end repeat
   
   beep 2
end mouseUp


Item 1 of field data1 and data2 contains the person's name. In the parlance of databases, this acts as the "primary key" for each of these two separate data files. The local variable "varMatch" keeps track of whether a match has been found or not for each line in data1. When a match is found, it becomes "true" and the lines from the two fields are combined. If, after scanning all lines in data2, no match is found, this remains false and the line from data1 is added to finaldata without anything added to it.

It's important to note that after I have all the data combined, I need to delete the individual student names. That is important in order to comply with all human subjects policies and procedures. 

Cascading Data, or Creating a Data Quilt


After I run this program once, I am far from done. I have several more surveys and other data files to stitch together in this master file. So, I built the option to first empty fields data1 and data2, then take the data from the finaldata field and move it into data1. Then, I can copy and paste the comma-delimited text file from the next survey into data2 and begin to stitch those together. This reminds me of a cascading waterfall of data. Another way of putting this is to say that I'm stitching together a large "quilt"from each patch of data from the individual surveys!

The Continued Value of Craft Programming


I consider this tool another example of craft programming. The program focuses on solving a unique and narrow problem. Without modifications, it is of benefit to no one else but me. But, it solved a very difficult problem for me very well and was well worth the time to create. It only took me about two hours to figure out how to build this stack. It then took about 30 minutes to run the program for the data for one of my MOOC course sections, stopping as I went to generate a new .csv file for each successive survey followed by copying and pasting the data into the data2 field. I hesitate to estimate what it would have taken to manually cut and paste the data to do the same job. Maybe 25 very tedious hours per MOOC? Maybe a lot more. Really hard to say. And, remember, I have a total of four course sections to analyze, with more sections to be offered next year. I'm also sure I would have made many errors doing this manually, whereas I can trust LiveCode to follow my algorithm perfectly.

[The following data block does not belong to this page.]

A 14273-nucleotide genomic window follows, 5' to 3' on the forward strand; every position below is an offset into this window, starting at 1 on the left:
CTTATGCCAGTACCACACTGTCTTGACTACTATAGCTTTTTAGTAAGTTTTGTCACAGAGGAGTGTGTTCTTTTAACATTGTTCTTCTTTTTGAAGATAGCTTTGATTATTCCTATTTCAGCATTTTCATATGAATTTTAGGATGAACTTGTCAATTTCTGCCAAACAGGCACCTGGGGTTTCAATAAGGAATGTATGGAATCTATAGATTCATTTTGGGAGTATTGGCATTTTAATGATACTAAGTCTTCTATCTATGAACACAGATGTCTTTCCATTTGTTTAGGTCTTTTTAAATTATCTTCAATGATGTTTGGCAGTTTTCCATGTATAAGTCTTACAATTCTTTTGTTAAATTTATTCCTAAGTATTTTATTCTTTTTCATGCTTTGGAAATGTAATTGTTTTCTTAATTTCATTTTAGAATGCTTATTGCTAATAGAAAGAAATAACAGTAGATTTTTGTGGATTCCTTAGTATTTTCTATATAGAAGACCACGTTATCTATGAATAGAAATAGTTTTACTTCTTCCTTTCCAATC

There was no one else I could turn to for help on this. No "real" programmer within my university would have been inclined to take on this job as a service to a researcher like me and I had no funds to pay someone to do it. Creating this craft programming project with LiveCode has been a lifesaver.

Now on to the real work of analyzing the data.

3 comments:

  1. FWIW, by using the "repeat for each" loop method combined with moving data out of the complex field structures into variables for use within the loop, this should bring your processing time down by at least an order of magitude:

    on mouseUp
    put the number of lines in field "data1" into line 1 of field "data1lines"
    put the number of lines in field "data2" into line 1 of field "data2lines"
    put empty into field "finaldata"
    # repeat with i=1 to the number of lines in field "data1"
    put fld "data1" into tData1
    put fld "data2" into tData2
    out i into i
    repeat for each line tLine1 in tData1
    add 1 to i
    put false into varMatch
    put i into line 1 of field "progress"
    # repeat with j=1 to the number of lines in field "data2"
    repeat for each line tLine2 in tData2
    if item 1 of tLine1 = item 1 of tLine2 then
    put true into varMatch
    # put line i of field "data1"&comma&line j of field "data2"&return after field "finaldata"
    put tLine1 &comma& tLine2 &return after tFinalData
    exit repeat
    end if
    end repeat
    # if varMatch = false then put line i of field "data1"&return after field "finaldata"
    if varMatch = false then put tLine1 &return after tFinalData
    end repeat
    put tFinalData into fld "finaldata"
    beep 2
    end mouseUp

    ReplyDelete
  2. Why are you solving a problem like this using LiveCode? Why? Why? Why? This is a database problem. You can easily put this data (using common utilities) in a database, a table for each LMS file, associate the files with each other (key fields) and drop on a reporting tool - easy to do. This is maybe an hour's work at most and you can easily slice, dice, julien your data. Database's are made for exactly this kind of issue. Access could even handle this easily, including the reporting. It would also produce supper nice output, easy to graph if you wanted, distributions and other statistical data becomes easily available. LiveCode is a great system but use it for what's intended - interfaces and rules. Leave the data to the database.

    ReplyDelete
  3. Re "This is a database problem". Perhaps, and yet we see an ever-growing role for scripting languages in data analysis. Given the broad and ever-changing needs of analytics, it's useful to have a wide range of tools in one's kit.

    Python is a very popular choice for such work, even where some of the data may be stored in a database.

    LiveCode's performance is roughly on par with Python in many respects, and offers language features that make it arguably even more well suited for a wide range of analytics tasks.

    At the recent LiveCode conference I had the pleasure of meeting one of the world's leading SAS consultants who's making increasing use of LiveCode in his work.

    LiveCode may not be equal to the sum of Python, R, sed, awk, and the other tools commonly used in analytics. But it includes enough of the best of many of them that it can be a very good choice, sometimes complimenting other tools, sometimes as a complete solution in itself. And always, very fun to work with. :)

    ReplyDelete